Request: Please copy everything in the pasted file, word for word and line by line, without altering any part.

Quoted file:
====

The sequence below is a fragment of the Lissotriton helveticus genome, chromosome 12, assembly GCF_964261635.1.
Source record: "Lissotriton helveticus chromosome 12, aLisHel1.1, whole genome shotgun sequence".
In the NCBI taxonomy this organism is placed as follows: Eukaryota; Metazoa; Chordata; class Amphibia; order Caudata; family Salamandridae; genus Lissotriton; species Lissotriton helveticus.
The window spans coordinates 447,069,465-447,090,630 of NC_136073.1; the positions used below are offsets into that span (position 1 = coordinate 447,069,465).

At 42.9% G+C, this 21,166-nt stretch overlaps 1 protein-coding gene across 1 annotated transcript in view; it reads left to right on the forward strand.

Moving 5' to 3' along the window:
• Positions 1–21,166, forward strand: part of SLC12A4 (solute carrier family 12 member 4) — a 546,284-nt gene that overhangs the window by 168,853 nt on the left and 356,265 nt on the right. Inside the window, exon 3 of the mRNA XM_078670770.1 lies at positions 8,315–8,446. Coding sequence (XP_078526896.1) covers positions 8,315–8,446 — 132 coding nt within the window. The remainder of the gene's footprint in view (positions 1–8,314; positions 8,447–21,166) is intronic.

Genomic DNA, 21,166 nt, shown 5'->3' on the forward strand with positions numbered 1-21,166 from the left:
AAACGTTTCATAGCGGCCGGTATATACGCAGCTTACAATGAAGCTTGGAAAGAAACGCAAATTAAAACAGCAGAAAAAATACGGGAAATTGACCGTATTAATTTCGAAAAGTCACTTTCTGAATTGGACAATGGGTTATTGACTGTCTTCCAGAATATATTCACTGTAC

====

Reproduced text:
The sequence below is a fragment of the Lissotriton helveticus genome, chromosome 12, assembly GCF_964261635.1.
Source record: "Lissotriton helveticus chromosome 12, aLisHel1.1, whole genome shotgun sequence".
In the NCBI taxonomy this organism is placed as follows: Eukaryota; Metazoa; Chordata; class Amphibia; order Caudata; family Salamandridae; genus Lissotriton; species Lissotriton helveticus.
The window spans coordinates 447,069,465-447,090,630 of NC_136073.1; the positions used below are offsets into that span (position 1 = coordinate 447,069,465).

At 42.9% G+C, this 21,166-nt stretch overlaps 1 protein-coding gene across 1 annotated transcript in view; it reads left to right on the forward strand.

Moving 5' to 3' along the window:
• Positions 1–21,166, forward strand: part of SLC12A4 (solute carrier family 12 member 4) — a 546,284-nt gene that overhangs the window by 168,853 nt on the left and 356,265 nt on the right. Inside the window, exon 3 of the mRNA XM_078670770.1 lies at positions 8,315–8,446. Coding sequence (XP_078526896.1) covers positions 8,315–8,446 — 132 coding nt within the window. The remainder of the gene's footprint in view (positions 1–8,314; positions 8,447–21,166) is intronic.

Genomic DNA, 21,166 nt, shown 5'->3' on the forward strand with positions numbered 1-21,166 from the left:
AAACGTTTCATAGCGGCCGGTATATACGCAGCTTACAATGAAGCTTGGAAAGAAACGCAAATTAAAACAGCAGAAAAAATACGGGAAATTGACCGTATTAATTTCGAAAAGTCACTTTCTGAATTGGACAATGGGTTATTGACTGTCTTCCAGAATATATTCACTGTAC